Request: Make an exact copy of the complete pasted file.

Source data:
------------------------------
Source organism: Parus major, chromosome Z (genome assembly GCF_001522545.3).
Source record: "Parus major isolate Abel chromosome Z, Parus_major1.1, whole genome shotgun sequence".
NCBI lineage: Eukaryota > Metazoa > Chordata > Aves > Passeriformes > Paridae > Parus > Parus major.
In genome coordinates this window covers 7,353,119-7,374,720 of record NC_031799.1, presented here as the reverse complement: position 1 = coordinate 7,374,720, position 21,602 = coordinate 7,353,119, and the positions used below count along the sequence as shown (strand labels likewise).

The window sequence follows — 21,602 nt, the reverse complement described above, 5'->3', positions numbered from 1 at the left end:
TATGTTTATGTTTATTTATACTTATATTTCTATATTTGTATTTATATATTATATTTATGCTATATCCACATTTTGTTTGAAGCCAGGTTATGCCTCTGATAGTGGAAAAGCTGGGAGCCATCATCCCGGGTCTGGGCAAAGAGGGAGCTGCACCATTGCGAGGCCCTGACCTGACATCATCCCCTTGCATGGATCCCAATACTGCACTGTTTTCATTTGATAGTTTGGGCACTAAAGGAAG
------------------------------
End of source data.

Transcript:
Source organism: Parus major, chromosome Z (genome assembly GCF_001522545.3).
Source record: "Parus major isolate Abel chromosome Z, Parus_major1.1, whole genome shotgun sequence".
NCBI lineage: Eukaryota > Metazoa > Chordata > Aves > Passeriformes > Paridae > Parus > Parus major.
In genome coordinates this window covers 7,353,119-7,374,720 of record NC_031799.1, presented here as the reverse complement: position 1 = coordinate 7,374,720, position 21,602 = coordinate 7,353,119, and the positions used below count along the sequence as shown (strand labels likewise).

The window sequence follows — 21,602 nt, the reverse complement described above, 5'->3', positions numbered from 1 at the left end:
TATGTTTATGTTTATTTATACTTATATTTCTATATTTGTATTTATATATTATATTTATGCTATATCCACATTTTGTTTGAAGCCAGGTTATGCCTCTGATAGTGGAAAAGCTGGGAGCCATCATCCCGGGTCTGGGCAAAGAGGGAGCTGCACCATTGCGAGGCCCTGACCTGACATCATCCCCTTGCATGGATCCCAATACTGCACTGTTTTCATTTGATAGTTTGGGCACTAAAGGAAG